Ross Wilson, Paralympian
Ross Wilson, from Minster, is a two-time Olympic Games table tennis medallist, whose first major success was winning bronze for Great Britain in the doubles competition in London in 2012 with his partner Will Bayley.
A few months later, Ross agreed to be a guest of honour at an evening to “Celebrate the Youth of Swale” at The Coniston Hotel. The event was held to showcase the talents of youngsters who had received general awards from the SYDF as well as bursary recipients and Trustees were delighted that Ross was able to attend and display his bronze medal.
He repeated his Paralympic success in Rio four years later – again with Will as his doubles partner and followed this by taking gold, representing England, in the men’s singles TT6-10 class at the Commonwealth Games on the Gold Coast in April 2018.
In October that year Ross Wilson claimed the men’s class 8 World title in Slovenia beating double Paralympic champion Zhao Shuai from China in the final.
And in April 2019, Ross received another honour when he was inducted into the English Institute of Sport Sheffield’s Hall of Champions.
In July 2020, having continued with his extensive training régime despite restrictions imposed during the Covid-19 pandemic, Ross was selected to take part in the Paralympics in Tokyo as a member of the GB team.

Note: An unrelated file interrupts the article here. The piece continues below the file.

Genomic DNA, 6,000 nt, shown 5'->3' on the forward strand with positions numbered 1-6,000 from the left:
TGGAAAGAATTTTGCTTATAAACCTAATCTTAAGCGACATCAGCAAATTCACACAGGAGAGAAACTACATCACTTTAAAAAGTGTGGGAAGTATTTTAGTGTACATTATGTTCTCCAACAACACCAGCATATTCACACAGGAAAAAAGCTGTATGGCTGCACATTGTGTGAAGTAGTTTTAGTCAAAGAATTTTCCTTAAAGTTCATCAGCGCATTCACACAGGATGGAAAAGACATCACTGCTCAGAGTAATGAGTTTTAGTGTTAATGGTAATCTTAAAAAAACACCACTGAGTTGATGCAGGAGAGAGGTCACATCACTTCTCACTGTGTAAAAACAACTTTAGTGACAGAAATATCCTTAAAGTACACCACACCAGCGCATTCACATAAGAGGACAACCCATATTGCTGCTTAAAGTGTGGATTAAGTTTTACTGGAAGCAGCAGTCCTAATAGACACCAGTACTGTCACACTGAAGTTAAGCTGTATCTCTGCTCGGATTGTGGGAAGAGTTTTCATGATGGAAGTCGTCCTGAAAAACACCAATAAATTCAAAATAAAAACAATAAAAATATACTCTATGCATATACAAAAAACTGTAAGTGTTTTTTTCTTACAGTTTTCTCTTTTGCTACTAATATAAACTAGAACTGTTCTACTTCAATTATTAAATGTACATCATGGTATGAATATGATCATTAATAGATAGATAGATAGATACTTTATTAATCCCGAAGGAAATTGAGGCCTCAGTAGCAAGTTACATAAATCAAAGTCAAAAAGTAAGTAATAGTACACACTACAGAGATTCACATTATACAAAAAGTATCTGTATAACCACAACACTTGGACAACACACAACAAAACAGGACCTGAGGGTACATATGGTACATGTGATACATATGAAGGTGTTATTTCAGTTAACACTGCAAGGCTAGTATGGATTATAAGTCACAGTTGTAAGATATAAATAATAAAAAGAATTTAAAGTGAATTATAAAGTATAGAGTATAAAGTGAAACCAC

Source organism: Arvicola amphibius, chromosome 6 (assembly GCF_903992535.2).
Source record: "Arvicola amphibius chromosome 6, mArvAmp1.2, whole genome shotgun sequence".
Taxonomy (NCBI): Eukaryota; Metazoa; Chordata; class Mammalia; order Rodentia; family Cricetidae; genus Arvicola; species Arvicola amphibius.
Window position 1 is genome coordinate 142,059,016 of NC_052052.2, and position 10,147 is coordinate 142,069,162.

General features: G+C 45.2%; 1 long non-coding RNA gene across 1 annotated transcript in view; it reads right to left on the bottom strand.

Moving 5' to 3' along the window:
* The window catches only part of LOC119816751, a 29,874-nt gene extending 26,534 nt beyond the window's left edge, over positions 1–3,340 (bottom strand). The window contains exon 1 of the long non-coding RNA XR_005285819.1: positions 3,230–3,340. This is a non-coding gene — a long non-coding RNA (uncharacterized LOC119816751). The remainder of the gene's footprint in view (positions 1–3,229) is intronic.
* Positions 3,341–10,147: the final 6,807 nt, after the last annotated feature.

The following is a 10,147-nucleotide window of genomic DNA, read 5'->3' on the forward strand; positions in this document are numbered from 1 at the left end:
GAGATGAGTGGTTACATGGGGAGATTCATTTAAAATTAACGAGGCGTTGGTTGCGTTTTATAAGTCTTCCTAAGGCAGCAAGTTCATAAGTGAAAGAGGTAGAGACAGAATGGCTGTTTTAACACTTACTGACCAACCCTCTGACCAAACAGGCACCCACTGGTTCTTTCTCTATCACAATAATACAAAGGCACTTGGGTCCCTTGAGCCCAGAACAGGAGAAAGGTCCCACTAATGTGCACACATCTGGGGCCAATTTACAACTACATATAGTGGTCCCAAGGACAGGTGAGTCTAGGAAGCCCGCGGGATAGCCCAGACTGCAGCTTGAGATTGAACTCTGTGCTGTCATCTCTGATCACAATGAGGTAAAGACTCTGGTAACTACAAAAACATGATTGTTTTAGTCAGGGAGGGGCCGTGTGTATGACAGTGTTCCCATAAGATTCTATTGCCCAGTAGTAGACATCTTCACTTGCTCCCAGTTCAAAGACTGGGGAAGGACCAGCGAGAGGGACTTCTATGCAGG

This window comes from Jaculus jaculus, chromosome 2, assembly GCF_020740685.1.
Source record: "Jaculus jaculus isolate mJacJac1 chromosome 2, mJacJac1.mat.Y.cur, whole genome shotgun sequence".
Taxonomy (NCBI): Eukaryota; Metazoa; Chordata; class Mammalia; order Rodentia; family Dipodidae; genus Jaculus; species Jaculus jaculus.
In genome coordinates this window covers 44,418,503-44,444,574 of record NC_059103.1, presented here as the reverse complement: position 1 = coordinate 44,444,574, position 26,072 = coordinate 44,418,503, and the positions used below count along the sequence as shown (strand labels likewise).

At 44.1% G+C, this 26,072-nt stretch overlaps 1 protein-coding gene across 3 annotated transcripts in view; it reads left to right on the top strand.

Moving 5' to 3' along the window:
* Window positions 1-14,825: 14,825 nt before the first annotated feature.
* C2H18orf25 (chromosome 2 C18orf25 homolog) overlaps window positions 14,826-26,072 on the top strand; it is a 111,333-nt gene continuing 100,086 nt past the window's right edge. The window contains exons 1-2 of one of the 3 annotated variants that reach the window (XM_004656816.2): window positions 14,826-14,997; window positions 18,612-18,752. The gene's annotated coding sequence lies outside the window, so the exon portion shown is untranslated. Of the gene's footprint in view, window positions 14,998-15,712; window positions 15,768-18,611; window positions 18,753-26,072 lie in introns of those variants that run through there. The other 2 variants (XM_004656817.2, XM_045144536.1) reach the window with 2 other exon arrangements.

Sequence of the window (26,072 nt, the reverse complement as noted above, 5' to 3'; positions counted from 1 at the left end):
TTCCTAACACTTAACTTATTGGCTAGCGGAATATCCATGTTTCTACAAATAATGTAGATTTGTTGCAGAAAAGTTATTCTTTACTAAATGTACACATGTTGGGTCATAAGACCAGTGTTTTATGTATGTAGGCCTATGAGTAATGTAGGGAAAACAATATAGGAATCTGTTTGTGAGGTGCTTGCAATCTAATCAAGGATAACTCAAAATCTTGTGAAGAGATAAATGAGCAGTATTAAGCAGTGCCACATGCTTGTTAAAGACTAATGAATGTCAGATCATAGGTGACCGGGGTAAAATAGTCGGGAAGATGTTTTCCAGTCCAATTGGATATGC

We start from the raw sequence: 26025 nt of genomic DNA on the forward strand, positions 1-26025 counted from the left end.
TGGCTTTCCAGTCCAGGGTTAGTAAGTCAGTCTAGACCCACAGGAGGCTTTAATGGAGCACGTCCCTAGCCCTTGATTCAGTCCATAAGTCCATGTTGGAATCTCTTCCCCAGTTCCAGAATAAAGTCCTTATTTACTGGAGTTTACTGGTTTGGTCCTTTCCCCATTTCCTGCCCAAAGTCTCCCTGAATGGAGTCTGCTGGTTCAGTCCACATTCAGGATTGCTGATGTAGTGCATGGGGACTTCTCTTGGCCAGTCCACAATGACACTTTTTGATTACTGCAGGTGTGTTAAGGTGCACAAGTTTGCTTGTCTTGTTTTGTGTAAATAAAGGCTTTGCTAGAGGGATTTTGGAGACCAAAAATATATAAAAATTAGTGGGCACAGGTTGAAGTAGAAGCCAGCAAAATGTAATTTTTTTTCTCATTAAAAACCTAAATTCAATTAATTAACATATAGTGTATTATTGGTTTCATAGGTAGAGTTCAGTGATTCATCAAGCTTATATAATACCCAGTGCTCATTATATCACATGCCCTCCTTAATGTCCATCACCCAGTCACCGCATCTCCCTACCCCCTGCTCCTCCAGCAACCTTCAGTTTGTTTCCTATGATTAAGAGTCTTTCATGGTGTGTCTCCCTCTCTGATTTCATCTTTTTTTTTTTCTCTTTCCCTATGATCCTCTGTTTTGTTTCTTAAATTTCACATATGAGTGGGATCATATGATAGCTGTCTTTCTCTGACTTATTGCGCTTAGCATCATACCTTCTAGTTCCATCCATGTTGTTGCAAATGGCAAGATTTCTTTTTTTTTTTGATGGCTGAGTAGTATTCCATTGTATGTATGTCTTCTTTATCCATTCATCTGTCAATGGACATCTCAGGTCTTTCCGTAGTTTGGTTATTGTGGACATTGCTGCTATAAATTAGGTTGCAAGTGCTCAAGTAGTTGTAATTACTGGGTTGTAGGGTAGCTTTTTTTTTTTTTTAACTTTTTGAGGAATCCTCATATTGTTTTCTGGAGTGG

However, with the ongoing pandemic the 2020 games didn’t take place but in January 2021 Ross signed his accreditation papers to be in the re-scheduled Tokyo Paralympics with the first match taking place on 25 August 2021. At these games Ross once more won a Bronze medal in the GB Table Tennis team event.
Ross, representing England in the 2022 Commonwealth Games held in Birmingham, achieved bronze in the para table tennis men’s singles classes 8-10.
Ross first played table tennis aged 7 while on a family holiday in Centre Parcs, Penrith and clearly showed an immediate talent for the game. His natural skill brought him success in non-disabled table tennis and as a junior he was ranked in the top ten in the country, winning two national doubles titles.
However, as Ross got older it became clear that some physical problem was affecting his development although exhaustive medical tests failed to discover the cause. Finally, in 2011, he was diagnosed with multiple epiphyseal dysplasia, which affects the growing ends of the bones, after his cousin was diagnosed with the same condition by a geneticist.
Ross gave the charity a huge boost when he agreed to be the guest of honour at a fundraising lunch at Hempstead House Hotel, Bapchild in November 2018. He told the gathering how grateful he had been for the financial support which the SYDF had given him in his formative years, before he had achieved his first success in non-disabled table tennis.